Two things to keep in mind:

    1. There is no "Windows" key on an original IBM keyboard. You'll need to use ctrl-alt-del if you want to lock the keyboard, and other substitute keystrokes for other functions.

    2. These keyboards are PS/2. (Don't get a USB variant; I bought one, but it didn't work.) Therefore, you'll either need to have PS/2 ports on your computer, or you'll need to get a PS/2 to USB adapter. These adapters cost about $5, and they work perfectly.

    Check out the following site: http://www.clickeykeyboards.com/index.html

  6. #5
    WS Lounge VIP mrjimphelps's Avatar
    Join Date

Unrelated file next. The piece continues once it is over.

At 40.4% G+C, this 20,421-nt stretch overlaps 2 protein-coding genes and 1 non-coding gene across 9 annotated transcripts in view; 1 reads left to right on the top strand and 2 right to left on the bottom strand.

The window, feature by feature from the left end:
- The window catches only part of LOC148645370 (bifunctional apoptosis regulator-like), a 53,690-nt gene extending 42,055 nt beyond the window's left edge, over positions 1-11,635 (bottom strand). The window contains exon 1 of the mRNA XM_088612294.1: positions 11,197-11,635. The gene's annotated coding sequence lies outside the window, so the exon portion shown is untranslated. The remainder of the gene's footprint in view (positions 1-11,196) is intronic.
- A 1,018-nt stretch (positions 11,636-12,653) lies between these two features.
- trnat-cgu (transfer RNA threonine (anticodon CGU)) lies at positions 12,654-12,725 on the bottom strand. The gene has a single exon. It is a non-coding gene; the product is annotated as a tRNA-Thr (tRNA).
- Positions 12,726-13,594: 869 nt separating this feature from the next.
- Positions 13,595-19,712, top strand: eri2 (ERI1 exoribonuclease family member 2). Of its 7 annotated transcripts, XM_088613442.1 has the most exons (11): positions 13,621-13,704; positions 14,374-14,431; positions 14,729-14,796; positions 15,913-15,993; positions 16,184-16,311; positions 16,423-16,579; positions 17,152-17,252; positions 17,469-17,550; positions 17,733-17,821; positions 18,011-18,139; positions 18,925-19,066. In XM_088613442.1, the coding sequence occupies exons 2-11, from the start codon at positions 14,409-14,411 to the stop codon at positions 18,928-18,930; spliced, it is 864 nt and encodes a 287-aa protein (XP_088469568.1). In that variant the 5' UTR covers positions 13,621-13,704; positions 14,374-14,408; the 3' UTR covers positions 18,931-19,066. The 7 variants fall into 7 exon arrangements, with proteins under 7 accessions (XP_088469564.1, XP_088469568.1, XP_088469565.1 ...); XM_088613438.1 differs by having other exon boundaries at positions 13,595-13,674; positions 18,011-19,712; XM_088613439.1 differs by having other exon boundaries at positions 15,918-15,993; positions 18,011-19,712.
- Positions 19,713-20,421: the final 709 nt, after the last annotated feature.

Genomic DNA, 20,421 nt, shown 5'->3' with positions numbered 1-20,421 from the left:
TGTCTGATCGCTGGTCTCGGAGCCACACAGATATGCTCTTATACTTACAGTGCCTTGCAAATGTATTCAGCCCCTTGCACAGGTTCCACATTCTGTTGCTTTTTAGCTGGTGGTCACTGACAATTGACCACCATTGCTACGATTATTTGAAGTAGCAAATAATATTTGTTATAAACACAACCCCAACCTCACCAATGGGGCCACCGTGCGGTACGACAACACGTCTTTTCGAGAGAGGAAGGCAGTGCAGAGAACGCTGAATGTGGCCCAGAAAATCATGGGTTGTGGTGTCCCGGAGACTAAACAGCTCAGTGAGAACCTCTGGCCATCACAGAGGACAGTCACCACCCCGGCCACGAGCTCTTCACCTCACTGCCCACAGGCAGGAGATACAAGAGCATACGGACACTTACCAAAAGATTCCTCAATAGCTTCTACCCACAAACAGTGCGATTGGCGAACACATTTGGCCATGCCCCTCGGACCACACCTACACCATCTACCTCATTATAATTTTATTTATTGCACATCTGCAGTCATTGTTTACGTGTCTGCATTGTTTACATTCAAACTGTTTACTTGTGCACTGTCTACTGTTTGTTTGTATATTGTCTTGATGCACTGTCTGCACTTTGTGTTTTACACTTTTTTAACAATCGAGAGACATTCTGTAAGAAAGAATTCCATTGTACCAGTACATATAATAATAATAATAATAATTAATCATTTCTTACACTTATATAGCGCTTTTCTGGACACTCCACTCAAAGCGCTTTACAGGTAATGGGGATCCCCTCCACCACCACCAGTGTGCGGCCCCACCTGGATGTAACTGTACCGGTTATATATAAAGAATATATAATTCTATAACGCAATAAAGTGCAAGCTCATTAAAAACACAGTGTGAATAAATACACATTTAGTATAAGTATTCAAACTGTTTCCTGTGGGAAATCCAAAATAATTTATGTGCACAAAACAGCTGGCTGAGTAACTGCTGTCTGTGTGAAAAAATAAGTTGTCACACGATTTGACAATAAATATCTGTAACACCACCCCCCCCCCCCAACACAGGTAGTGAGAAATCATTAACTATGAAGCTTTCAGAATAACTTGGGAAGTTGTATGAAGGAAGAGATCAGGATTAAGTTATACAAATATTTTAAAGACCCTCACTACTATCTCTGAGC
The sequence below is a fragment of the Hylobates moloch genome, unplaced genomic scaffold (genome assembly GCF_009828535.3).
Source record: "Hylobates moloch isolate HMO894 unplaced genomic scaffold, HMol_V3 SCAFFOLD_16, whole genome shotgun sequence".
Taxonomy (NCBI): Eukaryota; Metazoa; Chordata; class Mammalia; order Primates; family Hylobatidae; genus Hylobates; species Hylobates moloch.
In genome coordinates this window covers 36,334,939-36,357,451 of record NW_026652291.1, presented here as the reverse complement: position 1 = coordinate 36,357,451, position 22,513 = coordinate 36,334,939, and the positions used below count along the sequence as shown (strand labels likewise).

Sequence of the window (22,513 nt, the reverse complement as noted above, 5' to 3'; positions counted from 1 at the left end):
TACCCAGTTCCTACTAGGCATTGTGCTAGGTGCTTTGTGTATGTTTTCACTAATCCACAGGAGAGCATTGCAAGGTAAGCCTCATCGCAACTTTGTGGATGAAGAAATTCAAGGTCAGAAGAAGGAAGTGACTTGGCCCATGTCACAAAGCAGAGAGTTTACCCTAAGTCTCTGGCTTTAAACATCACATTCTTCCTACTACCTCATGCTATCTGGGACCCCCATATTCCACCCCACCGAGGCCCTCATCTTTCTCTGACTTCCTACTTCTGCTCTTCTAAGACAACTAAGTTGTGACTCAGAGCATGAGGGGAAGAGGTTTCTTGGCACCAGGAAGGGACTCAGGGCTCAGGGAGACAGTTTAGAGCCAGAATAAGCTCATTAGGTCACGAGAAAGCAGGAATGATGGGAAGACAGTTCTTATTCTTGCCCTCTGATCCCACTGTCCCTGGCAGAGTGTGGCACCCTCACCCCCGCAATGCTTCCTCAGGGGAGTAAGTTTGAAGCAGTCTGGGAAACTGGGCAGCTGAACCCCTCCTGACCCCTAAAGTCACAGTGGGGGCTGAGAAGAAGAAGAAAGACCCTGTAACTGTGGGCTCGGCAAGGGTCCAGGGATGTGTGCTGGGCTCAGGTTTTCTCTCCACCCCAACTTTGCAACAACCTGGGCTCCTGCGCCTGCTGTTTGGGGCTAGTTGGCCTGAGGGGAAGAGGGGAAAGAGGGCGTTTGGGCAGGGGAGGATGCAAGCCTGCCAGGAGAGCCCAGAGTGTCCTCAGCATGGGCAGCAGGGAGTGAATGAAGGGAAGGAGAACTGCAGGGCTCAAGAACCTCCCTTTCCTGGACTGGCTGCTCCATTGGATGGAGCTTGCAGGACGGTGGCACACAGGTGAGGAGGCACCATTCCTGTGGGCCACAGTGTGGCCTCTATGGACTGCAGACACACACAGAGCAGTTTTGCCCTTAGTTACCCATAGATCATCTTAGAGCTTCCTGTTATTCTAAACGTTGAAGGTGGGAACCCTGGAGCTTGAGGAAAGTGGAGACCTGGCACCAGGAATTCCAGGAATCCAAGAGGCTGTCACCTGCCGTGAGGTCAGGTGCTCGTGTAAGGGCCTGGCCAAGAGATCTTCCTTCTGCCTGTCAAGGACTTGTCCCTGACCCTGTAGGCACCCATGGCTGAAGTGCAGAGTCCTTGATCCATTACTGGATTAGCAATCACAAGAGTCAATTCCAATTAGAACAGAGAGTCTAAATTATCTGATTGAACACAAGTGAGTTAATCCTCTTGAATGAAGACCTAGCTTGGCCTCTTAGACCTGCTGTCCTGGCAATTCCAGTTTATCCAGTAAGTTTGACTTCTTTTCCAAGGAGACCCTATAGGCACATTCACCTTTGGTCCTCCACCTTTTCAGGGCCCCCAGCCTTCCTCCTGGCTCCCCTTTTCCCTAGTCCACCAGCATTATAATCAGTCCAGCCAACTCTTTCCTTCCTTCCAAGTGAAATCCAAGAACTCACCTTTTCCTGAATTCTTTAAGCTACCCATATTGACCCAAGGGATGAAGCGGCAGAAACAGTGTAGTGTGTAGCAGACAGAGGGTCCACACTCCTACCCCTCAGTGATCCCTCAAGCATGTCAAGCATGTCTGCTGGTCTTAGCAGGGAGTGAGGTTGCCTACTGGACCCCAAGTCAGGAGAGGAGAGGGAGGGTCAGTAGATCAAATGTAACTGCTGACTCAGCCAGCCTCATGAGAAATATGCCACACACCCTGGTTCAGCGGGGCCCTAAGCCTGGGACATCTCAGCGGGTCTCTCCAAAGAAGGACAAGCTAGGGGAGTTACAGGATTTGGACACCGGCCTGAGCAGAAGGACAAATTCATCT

Dec 2009
    Location
    USA
    Posts
    3,411
    Thanks
    447
    Thanked 406 Times in 378 Posts
    BTW, I had the same first PC -- Original IBM PC, made in 1982. If my BIOS had been one day older, it wouldn't have supported hard drives! Since it did, I bought a 20 meg hard drive.

  7. #6
    Star Lounger
    Join Date
    Dec 2009
    Location
    California
    Posts
    71
    Thanks
    12
    Thanked 0 Times in 0 Posts
    Thanks. Interesting info. I think though, that by the time the PS/2 came around, the keyboards had already begun to change. And adapting an original PC keyboard to a modern computer probably would not work, software-wise.

    -PF

  8. #7
    WS Lounge VIP mrjimphelps's Avatar
    Join Date
    Dec 2009
    Location
    USA
    Posts
    3,411
    Thanks
    447
    Thanked 406 Times in 378 Posts